Myth #8 - CO
is only caused by incomplete fuel combustion. (Wrong!)
Well, technically I guess Myth #8 is "correct", sort
It's really like arguing about whether you got 12
or 14 inches of rain. If there's a foot of water in your basement, what difference does it
Here's a scoop for you.
While there is NO such thing as perfect combustion, natural and
LP gas come pretty close.
Gas furnaces and gas stoves run for decades without building up
much soot or ash. Their products of combustion might include some unsavory gasses, but that's NOTHING
compared to what comes out of your vehicle's exhaust pipe, or some factory chimneys.
Natural Gas Burns Clean
For the sake of argument, let's examine an atmospheric vent gas
Atmospheric vent means the furnace
depends on warm air to rise and carry the products of combustion through the flue and out of the
house. There's no powered draft inducer to push or pull air through the heat exchanger. In the
vernacular they call this a "positive draft in the flue".
If you misadjust the flame on the gas burners by closing
down the primary air shutters, you'll see an increase in carbon monoxide in the flue. If you crank
the gas pressure to the burners way up, you'll over fire the furnace and see a little more CO in the flue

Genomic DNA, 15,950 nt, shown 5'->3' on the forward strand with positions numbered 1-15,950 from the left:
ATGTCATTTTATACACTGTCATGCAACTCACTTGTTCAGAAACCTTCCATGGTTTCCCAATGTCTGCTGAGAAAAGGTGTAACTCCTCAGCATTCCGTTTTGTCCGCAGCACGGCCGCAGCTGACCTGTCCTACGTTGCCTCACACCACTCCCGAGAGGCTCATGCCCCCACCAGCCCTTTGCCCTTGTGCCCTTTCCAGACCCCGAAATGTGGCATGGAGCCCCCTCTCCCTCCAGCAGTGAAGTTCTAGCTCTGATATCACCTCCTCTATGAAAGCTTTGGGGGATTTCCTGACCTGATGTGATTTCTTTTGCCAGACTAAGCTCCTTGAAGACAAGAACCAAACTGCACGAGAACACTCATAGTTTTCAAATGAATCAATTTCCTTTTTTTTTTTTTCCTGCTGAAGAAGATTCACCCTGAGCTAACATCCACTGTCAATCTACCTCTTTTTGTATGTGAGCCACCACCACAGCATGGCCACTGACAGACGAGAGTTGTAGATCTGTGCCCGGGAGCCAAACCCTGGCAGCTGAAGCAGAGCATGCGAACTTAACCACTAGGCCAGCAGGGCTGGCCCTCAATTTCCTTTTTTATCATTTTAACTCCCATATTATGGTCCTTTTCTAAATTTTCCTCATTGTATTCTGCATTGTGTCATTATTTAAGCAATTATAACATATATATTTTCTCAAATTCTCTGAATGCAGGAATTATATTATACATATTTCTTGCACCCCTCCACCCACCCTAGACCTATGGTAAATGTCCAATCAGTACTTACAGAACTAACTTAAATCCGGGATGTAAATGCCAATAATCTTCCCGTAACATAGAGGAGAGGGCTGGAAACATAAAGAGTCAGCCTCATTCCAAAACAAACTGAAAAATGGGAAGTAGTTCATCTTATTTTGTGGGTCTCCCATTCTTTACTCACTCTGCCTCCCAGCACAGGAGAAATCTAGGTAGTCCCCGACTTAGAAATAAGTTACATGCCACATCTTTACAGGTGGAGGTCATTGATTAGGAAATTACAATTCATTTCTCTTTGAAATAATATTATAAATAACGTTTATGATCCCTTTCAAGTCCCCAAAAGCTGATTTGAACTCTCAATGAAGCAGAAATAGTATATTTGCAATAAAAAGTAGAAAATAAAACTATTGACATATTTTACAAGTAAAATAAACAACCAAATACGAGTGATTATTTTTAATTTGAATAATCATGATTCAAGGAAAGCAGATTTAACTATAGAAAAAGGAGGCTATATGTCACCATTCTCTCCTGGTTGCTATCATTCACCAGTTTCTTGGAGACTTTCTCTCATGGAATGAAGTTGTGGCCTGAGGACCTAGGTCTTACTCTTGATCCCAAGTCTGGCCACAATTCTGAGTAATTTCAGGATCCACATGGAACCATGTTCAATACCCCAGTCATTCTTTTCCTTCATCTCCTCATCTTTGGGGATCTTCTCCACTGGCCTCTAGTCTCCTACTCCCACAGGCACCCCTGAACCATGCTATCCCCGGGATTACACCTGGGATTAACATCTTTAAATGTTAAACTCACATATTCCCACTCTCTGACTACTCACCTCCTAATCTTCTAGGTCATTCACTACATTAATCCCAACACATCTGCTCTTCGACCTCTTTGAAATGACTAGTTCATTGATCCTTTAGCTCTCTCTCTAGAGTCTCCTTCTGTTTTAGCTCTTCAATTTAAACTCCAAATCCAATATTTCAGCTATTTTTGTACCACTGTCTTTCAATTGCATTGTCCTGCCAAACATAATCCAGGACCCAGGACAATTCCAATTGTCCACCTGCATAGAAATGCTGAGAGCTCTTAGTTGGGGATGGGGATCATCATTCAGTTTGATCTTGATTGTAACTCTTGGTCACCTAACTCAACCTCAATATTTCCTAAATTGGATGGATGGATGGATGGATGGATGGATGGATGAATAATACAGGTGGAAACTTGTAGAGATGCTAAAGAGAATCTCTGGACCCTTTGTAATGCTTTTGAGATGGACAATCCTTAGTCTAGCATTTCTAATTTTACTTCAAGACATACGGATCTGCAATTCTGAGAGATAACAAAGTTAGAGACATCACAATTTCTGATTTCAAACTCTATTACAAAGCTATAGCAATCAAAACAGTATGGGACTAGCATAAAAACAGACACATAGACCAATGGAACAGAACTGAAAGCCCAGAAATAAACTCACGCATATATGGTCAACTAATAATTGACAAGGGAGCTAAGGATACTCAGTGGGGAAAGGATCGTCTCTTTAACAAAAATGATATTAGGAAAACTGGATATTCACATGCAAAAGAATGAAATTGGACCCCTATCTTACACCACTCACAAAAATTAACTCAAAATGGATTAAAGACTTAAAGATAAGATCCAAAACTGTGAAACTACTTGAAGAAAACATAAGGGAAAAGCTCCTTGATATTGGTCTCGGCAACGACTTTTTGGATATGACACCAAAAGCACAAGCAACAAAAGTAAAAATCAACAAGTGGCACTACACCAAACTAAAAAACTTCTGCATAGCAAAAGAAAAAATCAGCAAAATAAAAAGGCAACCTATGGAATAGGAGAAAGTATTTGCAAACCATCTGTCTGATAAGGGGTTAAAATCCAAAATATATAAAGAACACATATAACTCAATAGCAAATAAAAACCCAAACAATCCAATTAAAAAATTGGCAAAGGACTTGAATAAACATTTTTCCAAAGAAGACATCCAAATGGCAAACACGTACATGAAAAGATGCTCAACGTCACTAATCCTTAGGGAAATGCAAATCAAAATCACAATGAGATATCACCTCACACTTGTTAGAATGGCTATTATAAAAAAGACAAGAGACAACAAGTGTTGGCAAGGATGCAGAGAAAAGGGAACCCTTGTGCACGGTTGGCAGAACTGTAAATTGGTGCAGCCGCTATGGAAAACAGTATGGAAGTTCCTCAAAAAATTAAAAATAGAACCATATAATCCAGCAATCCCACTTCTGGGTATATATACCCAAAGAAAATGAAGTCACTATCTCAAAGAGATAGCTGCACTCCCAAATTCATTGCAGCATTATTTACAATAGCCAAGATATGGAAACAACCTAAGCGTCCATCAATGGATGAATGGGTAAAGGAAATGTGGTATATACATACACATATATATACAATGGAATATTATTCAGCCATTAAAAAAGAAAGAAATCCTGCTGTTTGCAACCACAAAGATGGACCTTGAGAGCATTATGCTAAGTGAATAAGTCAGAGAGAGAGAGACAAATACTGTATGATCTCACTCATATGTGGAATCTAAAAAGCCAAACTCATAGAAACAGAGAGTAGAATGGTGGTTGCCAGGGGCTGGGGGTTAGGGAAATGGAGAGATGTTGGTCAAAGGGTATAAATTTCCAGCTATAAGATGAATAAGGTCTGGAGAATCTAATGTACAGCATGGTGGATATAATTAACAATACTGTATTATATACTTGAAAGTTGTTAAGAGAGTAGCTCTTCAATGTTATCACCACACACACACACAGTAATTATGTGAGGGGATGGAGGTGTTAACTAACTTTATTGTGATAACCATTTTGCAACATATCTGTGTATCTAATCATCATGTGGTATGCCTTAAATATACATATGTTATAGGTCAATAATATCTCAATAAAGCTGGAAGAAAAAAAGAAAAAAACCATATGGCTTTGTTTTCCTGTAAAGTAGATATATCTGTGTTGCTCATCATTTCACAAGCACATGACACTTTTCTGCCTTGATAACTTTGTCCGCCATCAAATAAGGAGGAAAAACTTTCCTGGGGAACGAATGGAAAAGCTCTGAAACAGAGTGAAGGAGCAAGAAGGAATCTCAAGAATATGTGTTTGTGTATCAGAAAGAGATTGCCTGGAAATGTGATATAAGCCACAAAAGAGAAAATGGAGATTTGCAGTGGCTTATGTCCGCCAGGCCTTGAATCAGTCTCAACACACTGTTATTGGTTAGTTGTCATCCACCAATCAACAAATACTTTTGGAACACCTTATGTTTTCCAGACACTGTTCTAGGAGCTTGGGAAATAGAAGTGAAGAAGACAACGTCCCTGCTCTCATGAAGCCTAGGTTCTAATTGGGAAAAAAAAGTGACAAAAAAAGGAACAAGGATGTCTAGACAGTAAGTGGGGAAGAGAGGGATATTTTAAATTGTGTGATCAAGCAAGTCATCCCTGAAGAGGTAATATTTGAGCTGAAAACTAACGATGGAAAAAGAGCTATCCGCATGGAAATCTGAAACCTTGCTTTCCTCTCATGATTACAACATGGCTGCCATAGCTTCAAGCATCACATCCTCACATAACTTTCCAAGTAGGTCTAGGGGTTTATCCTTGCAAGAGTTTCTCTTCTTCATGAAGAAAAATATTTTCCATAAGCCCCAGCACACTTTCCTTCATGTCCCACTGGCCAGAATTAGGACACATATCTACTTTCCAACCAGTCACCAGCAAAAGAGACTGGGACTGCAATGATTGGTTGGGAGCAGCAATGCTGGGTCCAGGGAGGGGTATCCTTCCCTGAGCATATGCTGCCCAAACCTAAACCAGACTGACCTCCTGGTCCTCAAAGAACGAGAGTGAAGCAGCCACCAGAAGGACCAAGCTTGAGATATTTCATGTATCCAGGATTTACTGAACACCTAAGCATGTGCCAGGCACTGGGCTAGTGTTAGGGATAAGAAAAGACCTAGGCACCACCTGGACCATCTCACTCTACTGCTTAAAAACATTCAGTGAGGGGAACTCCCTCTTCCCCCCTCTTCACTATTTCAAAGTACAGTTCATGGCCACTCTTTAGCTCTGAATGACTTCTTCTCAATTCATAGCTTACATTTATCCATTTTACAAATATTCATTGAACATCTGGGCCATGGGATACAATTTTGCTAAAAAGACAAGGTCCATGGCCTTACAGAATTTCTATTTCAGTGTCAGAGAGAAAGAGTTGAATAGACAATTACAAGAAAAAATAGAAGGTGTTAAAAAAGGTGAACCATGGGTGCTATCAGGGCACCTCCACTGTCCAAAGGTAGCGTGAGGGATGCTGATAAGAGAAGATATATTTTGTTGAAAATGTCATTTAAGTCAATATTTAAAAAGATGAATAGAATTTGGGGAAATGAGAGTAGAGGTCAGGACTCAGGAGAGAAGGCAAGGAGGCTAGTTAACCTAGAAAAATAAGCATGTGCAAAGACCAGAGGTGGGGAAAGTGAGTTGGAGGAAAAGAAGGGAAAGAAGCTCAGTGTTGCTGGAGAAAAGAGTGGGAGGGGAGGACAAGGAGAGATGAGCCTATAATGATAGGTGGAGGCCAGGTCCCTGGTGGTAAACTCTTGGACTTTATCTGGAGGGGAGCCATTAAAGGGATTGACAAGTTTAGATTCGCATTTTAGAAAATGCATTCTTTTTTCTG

gasses. At any stage along the way you can say that the CO was caused by "incomplete" combustion. But,
because the CO levels are relatively low (still under 400ppm) and they are being carried out of the structure by
the flue, there is NO immediate reason for alarm. Putting it another way, incomplete combustion does not
necessarily lead to CO poisoning or CO health problems.
Now, with a perfectly adjusted furnace (with 0ppm CO output)
there is almost complete combustion. But, if a roofer rests a stack of shingles on your flue cap
(on the roof) and crushes it, guess what! (Same situation if the bird screen on the flue cap is clogged with
cotton wood, or birds build a nest in an open flue cap during the summer.) You're well
adjusted furnace will soon start producing very high levels of carbon monoxide because the flue is
blocked. Given some time, the CO will migrate into the home and that's when real problems can
Is it the furnace's fault? Nope! Is there
"incomplete" combus-tion? Yep! Did the "incomplete combustion" cause the
"Incomplete combustion" is a symptom!
It means go find out what's really wrong!